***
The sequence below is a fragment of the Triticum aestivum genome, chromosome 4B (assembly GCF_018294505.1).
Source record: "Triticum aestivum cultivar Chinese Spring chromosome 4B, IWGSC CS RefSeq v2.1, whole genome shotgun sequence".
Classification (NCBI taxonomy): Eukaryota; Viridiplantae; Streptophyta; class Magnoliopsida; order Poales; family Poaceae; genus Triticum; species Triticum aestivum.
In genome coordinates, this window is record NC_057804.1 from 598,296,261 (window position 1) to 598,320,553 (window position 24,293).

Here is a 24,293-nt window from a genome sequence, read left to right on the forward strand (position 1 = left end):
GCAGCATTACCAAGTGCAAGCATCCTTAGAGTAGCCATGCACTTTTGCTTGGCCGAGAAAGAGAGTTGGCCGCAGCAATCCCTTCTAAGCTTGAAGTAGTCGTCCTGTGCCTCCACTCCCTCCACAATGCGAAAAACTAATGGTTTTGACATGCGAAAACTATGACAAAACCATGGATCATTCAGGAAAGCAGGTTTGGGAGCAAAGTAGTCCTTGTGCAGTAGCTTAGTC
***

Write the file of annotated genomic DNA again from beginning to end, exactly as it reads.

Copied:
The sequence below is a fragment of the Triticum aestivum genome, chromosome 4B (assembly GCF_018294505.1).
Source record: "Triticum aestivum cultivar Chinese Spring chromosome 4B, IWGSC CS RefSeq v2.1, whole genome shotgun sequence".
Classification (NCBI taxonomy): Eukaryota; Viridiplantae; Streptophyta; class Magnoliopsida; order Poales; family Poaceae; genus Triticum; species Triticum aestivum.
In genome coordinates, this window is record NC_057804.1 from 598,296,261 (window position 1) to 598,320,553 (window position 24,293).

Here is a 24,293-nt window from a genome sequence, read left to right on the forward strand (position 1 = left end):
GCAGCATTACCAAGTGCAAGCATCCTTAGAGTAGCCATGCACTTTTGCTTGGCCGAGAAAGAGAGTTGGCCGCAGCAATCCCTTCTAAGCTTGAAGTAGTCGTCCTGTGCCTCCACTCCCTCCACAATGCGAAAAACTAATGGTTTTGACATGCGAAAACTATGACAAAACCATGGATCATTCAGGAAAGCAGGTTTGGGAGCAAAGTAGTCCTTGTGCAGTAGCTTAGTC